Twitter subpoenas Musk Banks in takeover fight
Twitter has sent dozens of subpoenas in recent days to banks and investors who backed Elon Musk in his bid to acquire the company, while also seeking more information on well-known tech industry figures. considered close to Mr. Musk.
The subpoenas are part of efforts to help determine whether Mr Musk quietly walked away from his deal to acquire Twitter before he even informed him of his intention to do so, which would violate his contract with the company. , said two people familiar with the thinking of Twitter, who requested anonymity because the discussions were private.
Under the terms of the deal, Mr. Musk must make “every reasonable effort” to complete the sale, including securing debt financing for the $44 billion purchase. But Twitter claims in a lawsuit against Mr Musk in the Delaware Chancery Court that he appeared to have abandoned efforts to complete his funding, breaching the agreement.
Mr Musk, who is one of the world’s richest men, has signed letters of commitment with a number of Wall Street banks, led by Morgan Stanley, for a total of $13 billion in funding from loan. He then tapped Silicon Valley investors, including venture capital firm Andreessen Horowitz, to provide around $7 billion in funding.
In subpoenas sent to investment banks working for Mr. Musk, including Morgan Stanley, Barclays and Bank of America, Twitter demanded information related to his efforts to consummate his debt funding, including his expected timeline for the TO DO. Twitter is also requesting information about Mr. Musk’s decision to cancel his loan against his Tesla shares to help fund the deal.
What Happened to Elon Musk’s Twitter Deal
A successful business. In April, Elon Musk made an unsolicited bid worth more than $40 billion for the social network, saying he wanted to make Twitter a private company and allow people to express themselves more freely on the service.
Mr. Musk originally planned to take out a loan of around $12 billion on his Tesla stock. But shares of the electric vehicle maker fell in the weeks after the deal was signed, making such a loan considerably riskier.
Twitter also asked for more information on any analysis the banks did on Mr. Musk’s instructions regarding the number of fake users on its platform. He cited his concerns about fake accounts on Twitter as the reason he wants to withdraw his offer.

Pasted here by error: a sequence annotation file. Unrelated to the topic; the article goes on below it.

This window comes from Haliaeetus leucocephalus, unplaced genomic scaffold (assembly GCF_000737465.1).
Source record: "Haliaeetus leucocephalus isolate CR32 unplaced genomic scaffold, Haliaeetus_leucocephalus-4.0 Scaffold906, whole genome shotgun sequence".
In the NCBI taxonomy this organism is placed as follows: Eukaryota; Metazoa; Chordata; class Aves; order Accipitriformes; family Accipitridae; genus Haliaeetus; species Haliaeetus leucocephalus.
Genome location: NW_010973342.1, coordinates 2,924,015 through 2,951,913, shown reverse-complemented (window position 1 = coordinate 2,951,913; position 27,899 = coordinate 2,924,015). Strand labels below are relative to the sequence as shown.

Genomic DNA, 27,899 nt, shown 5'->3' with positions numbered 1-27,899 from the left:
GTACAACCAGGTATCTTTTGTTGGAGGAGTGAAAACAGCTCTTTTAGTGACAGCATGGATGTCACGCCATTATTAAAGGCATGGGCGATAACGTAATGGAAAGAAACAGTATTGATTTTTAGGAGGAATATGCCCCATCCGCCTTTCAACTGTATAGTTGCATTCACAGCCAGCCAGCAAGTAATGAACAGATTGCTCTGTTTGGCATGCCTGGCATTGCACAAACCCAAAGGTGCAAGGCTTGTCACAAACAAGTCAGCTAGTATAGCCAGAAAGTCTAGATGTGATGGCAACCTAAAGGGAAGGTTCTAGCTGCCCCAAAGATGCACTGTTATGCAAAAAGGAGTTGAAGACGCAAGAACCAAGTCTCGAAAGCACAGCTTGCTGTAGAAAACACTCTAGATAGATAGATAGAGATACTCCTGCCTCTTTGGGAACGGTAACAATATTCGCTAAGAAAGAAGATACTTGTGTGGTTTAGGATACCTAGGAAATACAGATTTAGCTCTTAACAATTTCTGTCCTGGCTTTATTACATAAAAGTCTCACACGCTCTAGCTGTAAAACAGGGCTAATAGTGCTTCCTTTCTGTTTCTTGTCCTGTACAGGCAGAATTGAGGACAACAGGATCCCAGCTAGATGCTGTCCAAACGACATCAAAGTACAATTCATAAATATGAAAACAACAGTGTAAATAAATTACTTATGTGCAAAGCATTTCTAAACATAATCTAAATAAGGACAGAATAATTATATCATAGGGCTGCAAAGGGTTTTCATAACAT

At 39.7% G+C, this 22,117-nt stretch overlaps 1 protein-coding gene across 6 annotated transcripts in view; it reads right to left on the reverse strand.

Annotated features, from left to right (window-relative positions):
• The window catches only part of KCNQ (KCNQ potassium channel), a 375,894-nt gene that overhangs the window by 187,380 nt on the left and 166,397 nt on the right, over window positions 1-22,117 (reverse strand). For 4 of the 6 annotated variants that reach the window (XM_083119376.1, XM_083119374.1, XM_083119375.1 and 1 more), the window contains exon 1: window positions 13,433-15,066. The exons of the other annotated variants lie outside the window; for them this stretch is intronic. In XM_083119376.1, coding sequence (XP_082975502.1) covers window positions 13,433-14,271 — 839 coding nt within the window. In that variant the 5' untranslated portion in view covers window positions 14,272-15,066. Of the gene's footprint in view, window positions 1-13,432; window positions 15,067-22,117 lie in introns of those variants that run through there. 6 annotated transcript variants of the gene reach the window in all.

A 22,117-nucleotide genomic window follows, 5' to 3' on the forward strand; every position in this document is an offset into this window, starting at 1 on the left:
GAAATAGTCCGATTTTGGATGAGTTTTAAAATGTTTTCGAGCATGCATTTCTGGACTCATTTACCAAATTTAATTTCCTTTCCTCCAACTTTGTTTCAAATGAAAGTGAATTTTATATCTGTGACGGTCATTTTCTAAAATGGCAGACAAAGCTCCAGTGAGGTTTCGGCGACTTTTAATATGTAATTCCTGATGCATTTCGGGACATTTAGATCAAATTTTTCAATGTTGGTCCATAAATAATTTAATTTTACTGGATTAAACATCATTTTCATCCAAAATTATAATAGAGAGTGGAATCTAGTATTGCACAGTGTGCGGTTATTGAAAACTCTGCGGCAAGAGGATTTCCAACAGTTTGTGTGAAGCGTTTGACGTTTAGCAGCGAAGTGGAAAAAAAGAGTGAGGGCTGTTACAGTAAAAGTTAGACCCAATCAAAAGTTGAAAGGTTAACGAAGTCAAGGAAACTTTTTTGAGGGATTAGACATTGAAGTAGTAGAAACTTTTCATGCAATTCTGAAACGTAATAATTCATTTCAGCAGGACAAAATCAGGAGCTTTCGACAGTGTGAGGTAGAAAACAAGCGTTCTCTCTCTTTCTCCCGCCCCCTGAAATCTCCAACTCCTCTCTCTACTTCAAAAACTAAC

What Mr. Musk’s bankers demanded – and why – could be crucial to the deal. Twitter’s ability to sue Mr. Musk to force him into the deal, under its “specific performance clause,” is nullified if its debt funding collapses. But that escape only works if the banks, who have signed letters of undertaking, walk away independently – not if Mr. Musk pushes them.
“The Delaware courts themselves are very suspicious of people who basically have their fingerprints all over the place in self-sabotage,” said Eric Talley, professor of corporate law at Columbia Business School.
Representatives for Morgan Stanley and Barclays declined to comment. A Bank of America spokesperson did not respond to a request for comment.
Mr. Musk filed a response to Twitter’s lawsuit on Friday, though it will be temporarily sealed from the public while he and Twitter negotiate which parts to redact. So far, his arguments justifying his decision to pull out of the Twitter deal have focused on the company’s public disclosures about bots and fake accounts.
His lawyers have suggested that these disclosures were materially misleading, which could give Mr. Musk reason to walk away from the deal. (Twitter’s lawyers asked what, exactly, was misleading.)
Twitter’s legal outreach over the past week also requested more information about conversations with a number of Silicon Valley heavyweights that Mr. Musk is known to be close to. This information could shed more light on the evolution of his thinking about a deal, once he started sending tweets implying that he might want to back down or take another cut for a lower price.
In a subpoena to Valor Equity Partners, the investment firm founded by Antonio Gracias, a longtime friend of Mr. Musk, Twitter lawyers requested more information about conversations with Chamath Palihapitiya, the director General of Social Capital, and David Sacks, a general partner. to investment firm Craft Ventures, among others. Both Mr Palihapitiya and Mr Sacks were at a private conference where Mr Musk expressed doubts about Twitter’s revelations about his number of fake accounts.
The Washington Post earlier reported that Twitter was seeking more information about Mr. Musk’s acquaintances.
A spokesman for Mr. Palihapitiya declined to comment. A spokeswoman for Mr. Sacks did not respond to a request for comment.
Twitter also asked Valor for any information regarding Bob Swan, a former Intel chief executive who played a key role in closing the deal. Twitter claimed Mr Musk fired Mr Swan, saying the two men were “not on the same page”, and later replaced him with Mr Gracias. But according to Twitter’s lawsuit, Mr Gracias ‘never seemed’ to take charge of the fundraising effort that Mr Swan ‘led’.
Mr. Gracias did not respond to a request for comment.
Kate Conger contributed report.